There is a famous saying, “think outside the box.” It means not thinking traditionally. Some people (I am one) are described as people who can think outside the box. Generally, it is thought of as a positive trait in the abstract, but it is often discouraged in reality.
I call this kind of thinking “thinking outside of the coffin.” Individuals and organizations tend to lose flexibility over time. Their strengths become their weaknesses. The ways that have worked in the past become ingrained. Things that were tried before and failed are rejected in the future, even though the circumstances that caused their failure may have changed. Success reinforces the current model, which is great until a change is needed because of new technology, competitors, and markets. Then the organization or individual might be too rigid to respond.
I observed this firsthand and up close at Intel when I served as Vice President of Corporate Development. I viewed my task at Intel as being a disrupter. My role was to offer a divergent view of the future, which meant a divergent view of the company’s actions in the present. At this time, Andy Grove, the CEO of Intel, believed it was essential to have someone who looked at things differently. That is why he called me Intel’s Wild Duck, a term I adopted in my book, The Flight of a Wild Duck. But while Andy appreciated the need for someone to think outside of the box, he had difficulty accepting the things I had to say. It was so hard for him to imagine at a point where Intel was one of the most successful companies of all time, that the future would bring it significant challenges. It is also pretty astonishing that Andy himself warned about this in his excellent book, Only the Paranoid Survive but then later ignored that concept.
One evening, I had a conversation with Andy, although it would probably be more accurate to describe it as an argument. It took place at a social event, a party given by one of the other Intel executives. I told Andy that for years, at such social events, I would hear people boasting about the new personal computer they bought and how fast it was. But now I was hearing people brag about how cheap their new computer was. I also started to see the price and capabilities of computer monitors was increasing and realized that consumers were exchange computer performance for display size and resolution.
Intel’s business model back then was based on the notion that people would spend about $2,000 in total for a new computer system. The most crucial aspect of such a new system was the computer’s power, derived from the microprocessor. But as computer systems became more capable, other factors beyond raw computing power started to play significant roles ever. Having a large screen had more impact than having the processor run faster. Having a fast connection to online services and eventually, the Internet became increasingly desirable. So in this discussion, I told Andy Grove that it was not the semi-conductor company, AMD, that was Intel’s competitor; it was the monitor. People would trade-off processor performance for a better display.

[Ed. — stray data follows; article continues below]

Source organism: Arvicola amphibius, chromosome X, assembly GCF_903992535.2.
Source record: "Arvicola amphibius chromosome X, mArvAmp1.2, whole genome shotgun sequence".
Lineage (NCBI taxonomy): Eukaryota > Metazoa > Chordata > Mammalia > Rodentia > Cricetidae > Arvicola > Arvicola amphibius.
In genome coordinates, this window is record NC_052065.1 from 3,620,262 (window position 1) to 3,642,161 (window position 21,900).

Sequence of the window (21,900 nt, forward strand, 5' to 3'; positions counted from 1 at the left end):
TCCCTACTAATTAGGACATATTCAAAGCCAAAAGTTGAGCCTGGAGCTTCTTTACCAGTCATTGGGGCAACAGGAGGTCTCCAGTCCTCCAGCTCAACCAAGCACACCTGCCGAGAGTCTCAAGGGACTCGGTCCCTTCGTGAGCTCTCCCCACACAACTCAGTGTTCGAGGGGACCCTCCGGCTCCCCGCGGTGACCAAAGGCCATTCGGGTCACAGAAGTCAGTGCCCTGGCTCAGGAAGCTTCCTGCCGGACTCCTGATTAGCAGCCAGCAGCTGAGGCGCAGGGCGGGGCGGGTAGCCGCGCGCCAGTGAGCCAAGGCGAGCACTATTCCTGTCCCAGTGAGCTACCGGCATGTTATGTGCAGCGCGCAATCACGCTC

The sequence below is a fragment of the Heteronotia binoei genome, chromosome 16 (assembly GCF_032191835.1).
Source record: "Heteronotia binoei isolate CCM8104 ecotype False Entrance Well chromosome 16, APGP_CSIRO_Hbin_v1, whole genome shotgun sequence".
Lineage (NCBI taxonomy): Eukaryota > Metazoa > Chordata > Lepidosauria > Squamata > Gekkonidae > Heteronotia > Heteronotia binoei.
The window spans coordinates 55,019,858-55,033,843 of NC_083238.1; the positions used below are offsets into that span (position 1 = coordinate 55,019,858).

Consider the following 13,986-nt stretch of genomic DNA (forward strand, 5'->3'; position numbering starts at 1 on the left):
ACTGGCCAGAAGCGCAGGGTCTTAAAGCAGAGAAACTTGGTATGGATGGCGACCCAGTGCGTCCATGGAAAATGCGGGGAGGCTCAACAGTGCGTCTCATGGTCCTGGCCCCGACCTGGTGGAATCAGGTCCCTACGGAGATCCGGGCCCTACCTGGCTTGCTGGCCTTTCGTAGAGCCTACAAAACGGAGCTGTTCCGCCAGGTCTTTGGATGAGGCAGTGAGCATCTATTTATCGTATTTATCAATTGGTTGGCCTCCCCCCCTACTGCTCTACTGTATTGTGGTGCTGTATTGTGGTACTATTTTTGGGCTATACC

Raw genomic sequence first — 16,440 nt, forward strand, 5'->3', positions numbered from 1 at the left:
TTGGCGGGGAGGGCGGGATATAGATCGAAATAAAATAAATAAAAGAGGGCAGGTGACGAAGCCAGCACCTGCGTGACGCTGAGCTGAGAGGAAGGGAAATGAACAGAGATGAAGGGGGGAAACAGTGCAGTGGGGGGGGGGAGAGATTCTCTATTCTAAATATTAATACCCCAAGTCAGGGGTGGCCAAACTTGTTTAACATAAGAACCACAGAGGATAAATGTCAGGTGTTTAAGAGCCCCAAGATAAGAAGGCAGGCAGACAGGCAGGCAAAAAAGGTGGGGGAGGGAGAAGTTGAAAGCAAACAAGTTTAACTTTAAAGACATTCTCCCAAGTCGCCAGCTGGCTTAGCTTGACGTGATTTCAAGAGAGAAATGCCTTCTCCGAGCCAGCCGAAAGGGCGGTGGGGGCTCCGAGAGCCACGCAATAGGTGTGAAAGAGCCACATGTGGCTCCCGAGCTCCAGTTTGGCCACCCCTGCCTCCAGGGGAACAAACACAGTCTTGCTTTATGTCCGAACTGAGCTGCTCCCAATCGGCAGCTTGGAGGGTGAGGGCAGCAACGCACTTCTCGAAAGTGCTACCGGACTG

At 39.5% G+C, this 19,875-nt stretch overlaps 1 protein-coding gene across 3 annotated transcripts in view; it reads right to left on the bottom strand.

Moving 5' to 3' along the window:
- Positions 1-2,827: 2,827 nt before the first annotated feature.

I think Andy did hear me and was disturbed by what I was saying but then rejected the implications. After all, Intel had designed its business by pushing the highest possible performance for its processors. This required significant and continuous investment in process technology, factories, and design. Therefore, the change in consumer behavior I was describing would significantly impact the company’s business model and would require a difficult response.
Years later, Steve Jobs, then the CEO of Apple, approached Paul Otellini, the CEO of Intel. Apple was using Intel processors for their desktop and mobile computers. Jobs was developing the iPhone and wanted Intel to manufacture the microprocessor, which was of Apple’s design. The term for manufacturing someone else design is a ‘foundry’;;;;. Typically foundries work on minimal gross margins. Otellini turned Jobs down. This was one of the worst, if not the worst, decisions that any CEO of Intel would take. But Otellini did not think the mobile phone business would be that important, and if it did become significant, it would be based on Microsoft software and Intel processors. So Apple turned to Taiwan Semi-Conductor to manufacture the processors for the iPhone.
Intel is not alone in ending up in a coffin. This is the fate of most successful companies. Is the “coffin” preventable? This is a subject for which I have given a great deal of thought.
While I am not a fan of Facebook now being renamed Meta, the name I will use going forward. I think it may be an example of how to cope with these kind of discontinuities. Meta owns Facebook but also Instagram which it wisely acquired. The Instagram users tend to be younger and don’t like Facebook. Meta also owns WhatsApp but its Facebook group has a competing message service. Meta is able to use a loot of common infrastructure and is getting scale economies but is also able to segment the market. It could have tried to have one business, Facebook try to have all the features and capture all the market but that would have left a big opening for other competitors.